Earth A.D. The Poisoning of The American Landscape and the Communities that Fought Back w/ Michael Lee Nirenberg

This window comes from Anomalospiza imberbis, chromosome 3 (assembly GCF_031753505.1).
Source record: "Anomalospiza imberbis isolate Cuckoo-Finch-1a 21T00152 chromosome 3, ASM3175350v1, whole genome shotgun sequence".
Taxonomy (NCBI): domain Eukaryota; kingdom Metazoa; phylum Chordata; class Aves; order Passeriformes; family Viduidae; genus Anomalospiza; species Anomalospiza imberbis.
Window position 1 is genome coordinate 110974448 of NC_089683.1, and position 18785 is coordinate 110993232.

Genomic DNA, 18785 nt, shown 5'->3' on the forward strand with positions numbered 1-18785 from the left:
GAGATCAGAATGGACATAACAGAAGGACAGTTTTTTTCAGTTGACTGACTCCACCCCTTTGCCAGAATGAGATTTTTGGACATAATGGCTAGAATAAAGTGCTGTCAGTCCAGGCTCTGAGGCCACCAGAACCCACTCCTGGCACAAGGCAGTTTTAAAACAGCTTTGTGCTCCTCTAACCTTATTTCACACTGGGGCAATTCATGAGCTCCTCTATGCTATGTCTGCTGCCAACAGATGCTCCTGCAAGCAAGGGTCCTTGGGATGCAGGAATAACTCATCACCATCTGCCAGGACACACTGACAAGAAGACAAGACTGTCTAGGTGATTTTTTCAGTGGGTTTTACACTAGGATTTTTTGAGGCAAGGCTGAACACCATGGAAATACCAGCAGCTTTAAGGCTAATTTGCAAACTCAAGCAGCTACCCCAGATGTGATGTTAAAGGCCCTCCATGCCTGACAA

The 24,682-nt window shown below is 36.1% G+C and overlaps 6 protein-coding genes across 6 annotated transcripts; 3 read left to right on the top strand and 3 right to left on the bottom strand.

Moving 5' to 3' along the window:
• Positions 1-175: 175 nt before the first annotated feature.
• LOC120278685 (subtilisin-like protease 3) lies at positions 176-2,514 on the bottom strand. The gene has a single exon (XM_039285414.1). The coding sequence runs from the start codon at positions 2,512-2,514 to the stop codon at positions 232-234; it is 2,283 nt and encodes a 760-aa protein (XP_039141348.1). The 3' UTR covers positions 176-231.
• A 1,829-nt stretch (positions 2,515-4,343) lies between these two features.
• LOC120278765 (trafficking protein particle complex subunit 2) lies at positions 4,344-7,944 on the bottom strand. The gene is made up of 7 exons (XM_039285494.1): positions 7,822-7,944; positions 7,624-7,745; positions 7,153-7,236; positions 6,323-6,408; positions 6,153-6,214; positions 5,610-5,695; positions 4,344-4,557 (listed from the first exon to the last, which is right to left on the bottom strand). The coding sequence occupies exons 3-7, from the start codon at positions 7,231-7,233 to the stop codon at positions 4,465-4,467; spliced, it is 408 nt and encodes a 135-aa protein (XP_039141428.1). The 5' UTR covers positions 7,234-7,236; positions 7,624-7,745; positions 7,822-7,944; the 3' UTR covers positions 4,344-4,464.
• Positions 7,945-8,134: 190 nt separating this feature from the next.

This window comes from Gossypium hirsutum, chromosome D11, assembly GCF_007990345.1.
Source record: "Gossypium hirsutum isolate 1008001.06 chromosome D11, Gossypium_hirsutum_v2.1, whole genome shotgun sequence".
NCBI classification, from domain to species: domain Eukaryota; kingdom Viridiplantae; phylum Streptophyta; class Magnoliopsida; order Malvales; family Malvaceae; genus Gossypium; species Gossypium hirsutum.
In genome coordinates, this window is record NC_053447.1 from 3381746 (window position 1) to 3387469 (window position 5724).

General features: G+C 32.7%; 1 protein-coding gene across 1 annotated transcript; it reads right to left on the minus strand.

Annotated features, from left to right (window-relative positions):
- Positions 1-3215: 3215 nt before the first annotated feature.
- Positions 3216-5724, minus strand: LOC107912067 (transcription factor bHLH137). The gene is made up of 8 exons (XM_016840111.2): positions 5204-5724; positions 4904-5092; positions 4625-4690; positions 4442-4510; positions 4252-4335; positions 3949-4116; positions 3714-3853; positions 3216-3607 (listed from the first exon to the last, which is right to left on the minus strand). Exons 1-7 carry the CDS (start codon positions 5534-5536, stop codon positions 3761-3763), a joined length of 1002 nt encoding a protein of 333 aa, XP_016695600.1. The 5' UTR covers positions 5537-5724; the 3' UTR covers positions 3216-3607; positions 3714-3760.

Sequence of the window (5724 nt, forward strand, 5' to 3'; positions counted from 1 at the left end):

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On this edition of Parallax Views, filmmaker and writer Michael Lee Nirenberg joins us to discuss a tale of two American environmental disasters and the communities that fought for justice against those they deemed responsible for the incidents. Earth A.D.: The Poisoning of the American Landscape and the Communities That Fought Back is a tour-de-force oral history that chronicles the environmental devastation resulting from American Superfund sites at Tar Creek in Oklahoma and Newton Creek in Greenpoint, Brooklyn, NY. Nirenberg paints a picture that involves citizens, activists, politicians, and corporate leaders through hundreds of interviews that reveal not only the ways that wealth and racism intersect with how environmental disaster are dealt with in different communities but also how the urban-rural divide plays a role in this regard as well. Recalling the style of music journalist Legs McNeil, Nirenberg's oral history brims with a punk rock verve that extends far beyond its title referencing The Misfits.In this conversation we discuss a number of topics including the horrors of lead poisoning, environmentalism as an issue that should transcend the left/right divide, environmental racism, Michael's film work and his documentary on Hustler's Larry Flynt (as well as his interview with the controversial pornographer Al Goldstein of Screw Magazine infamy!), the Native American communities like the Quapaw tribe who are negatively impacted by environmental disasters and grassroots activists like Tar Creekkeeper Rebecca Jim and Don Ackerman, class and race as they relate to who is harmed most by environmental catastrophes, local corruption and how it effects the response to environmental disasters, nuclear power and energy needs, the difference between the Newton Creek and Tar Creek disasters, ecohorror, the influence of punk and metal on Michael's work, and much, much more.